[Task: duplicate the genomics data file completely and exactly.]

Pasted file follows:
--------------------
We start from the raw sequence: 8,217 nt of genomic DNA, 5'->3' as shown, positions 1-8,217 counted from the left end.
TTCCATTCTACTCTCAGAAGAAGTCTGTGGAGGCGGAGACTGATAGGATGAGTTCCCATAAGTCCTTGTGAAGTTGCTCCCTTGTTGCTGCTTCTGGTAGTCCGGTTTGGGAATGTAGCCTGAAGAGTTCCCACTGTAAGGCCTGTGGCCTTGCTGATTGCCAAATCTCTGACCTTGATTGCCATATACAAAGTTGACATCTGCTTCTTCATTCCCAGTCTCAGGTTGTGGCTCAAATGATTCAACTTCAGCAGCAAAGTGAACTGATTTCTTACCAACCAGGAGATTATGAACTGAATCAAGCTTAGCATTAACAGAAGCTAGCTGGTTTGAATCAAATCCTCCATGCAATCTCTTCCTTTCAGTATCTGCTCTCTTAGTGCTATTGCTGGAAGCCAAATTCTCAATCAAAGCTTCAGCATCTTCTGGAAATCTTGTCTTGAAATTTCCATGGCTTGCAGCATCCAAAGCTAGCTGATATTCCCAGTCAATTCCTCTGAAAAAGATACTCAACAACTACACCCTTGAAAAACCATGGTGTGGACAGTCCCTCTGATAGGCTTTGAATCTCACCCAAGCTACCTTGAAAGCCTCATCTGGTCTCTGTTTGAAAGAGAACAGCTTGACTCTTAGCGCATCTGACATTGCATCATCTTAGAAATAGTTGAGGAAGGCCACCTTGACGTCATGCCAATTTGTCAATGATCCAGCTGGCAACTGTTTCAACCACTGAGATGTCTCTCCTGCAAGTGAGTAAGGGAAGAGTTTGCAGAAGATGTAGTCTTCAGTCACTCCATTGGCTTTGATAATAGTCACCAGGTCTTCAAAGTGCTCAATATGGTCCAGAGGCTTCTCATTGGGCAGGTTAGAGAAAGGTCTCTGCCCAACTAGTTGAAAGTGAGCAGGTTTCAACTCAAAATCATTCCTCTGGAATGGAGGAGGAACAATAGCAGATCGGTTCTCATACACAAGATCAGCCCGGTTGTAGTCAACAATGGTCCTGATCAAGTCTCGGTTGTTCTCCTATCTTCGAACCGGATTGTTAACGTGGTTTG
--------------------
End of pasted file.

We start from the raw sequence: 8,217 nt of genomic DNA, 5'->3' as shown, positions 1-8,217 counted from the left end.
TTCCATTCTACTCTCAGAAGAAGTCTGTGGAGGCGGAGACTGATAGGATGAGTTCCCATAAGTCCTTGTGAAGTTGCTCCCTTGTTGCTGCTTCTGGTAGTCCGGTTTGGGAATGTAGCCTGAAGAGTTCCCACTGTAAGGCCTGTGGCCTTGCTGATTGCCAAATCTCTGACCTTGATTGCCATATACAAAGTTGACATCTGCTTCTTCATTCCCAGTCTCAGGTTGTGGCTCAAATGATTCAACTTCAGCAGCAAAGTGAACTGATTTCTTACCAACCAGGAGATTATGAACTGAATCAAGCTTAGCATTAACAGAAGCTAGCTGGTTTGAATCAAATCCTCCATGCAATCTCTTCCTTTCAGTATCTGCTCTCTTAGTGCTATTGCTGGAAGCCAAATTCTCAATCAAAGCTTCAGCATCTTCTGGAAATCTTGTCTTGAAATTTCCATGGCTTGCAGCATCCAAAGCTAGCTGATATTCCCAGTCAATTCCTCTGAAAAAGATACTCAACAACTACACCCTTGAAAAACCATGGTGTGGACAGTCCCTCTGATAGGCTTTGAATCTCACCCAAGCTACCTTGAAAGCCTCATCTGGTCTCTGTTTGAAAGAGAACAGCTTGACTCTTAGCGCATCTGACATTGCATCATCTTAGAAATAGTTGAGGAAGGCCACCTTGACGTCATGCCAATTTGTCAATGATCCAGCTGGCAACTGTTTCAACCACTGAGATGTCTCTCCTGCAAGTGAGTAAGGGAAGAGTTTGCAGAAGATGTAGTCTTCAGTCACTCCATTGGCTTTGATAATAGTCACCAGGTCTTCAAAGTGCTCAATATGGTCCAGAGGCTTCTCATTGGGCAGGTTAGAGAAAGGTCTCTGCCCAACTAGTTGAAAGTGAGCAGGTTTCAACTCAAAATCATTCCTCTGGAATGGAGGAGGAACAATAGCAGATCGGTTCTCATACACAAGATCAGCCCGGTTGTAGTCAACAATGGTCCTGATCAAGTCTCGGTTGTTCTCCTATCTTCGAACCGGATTGTTAACGTGGTTTG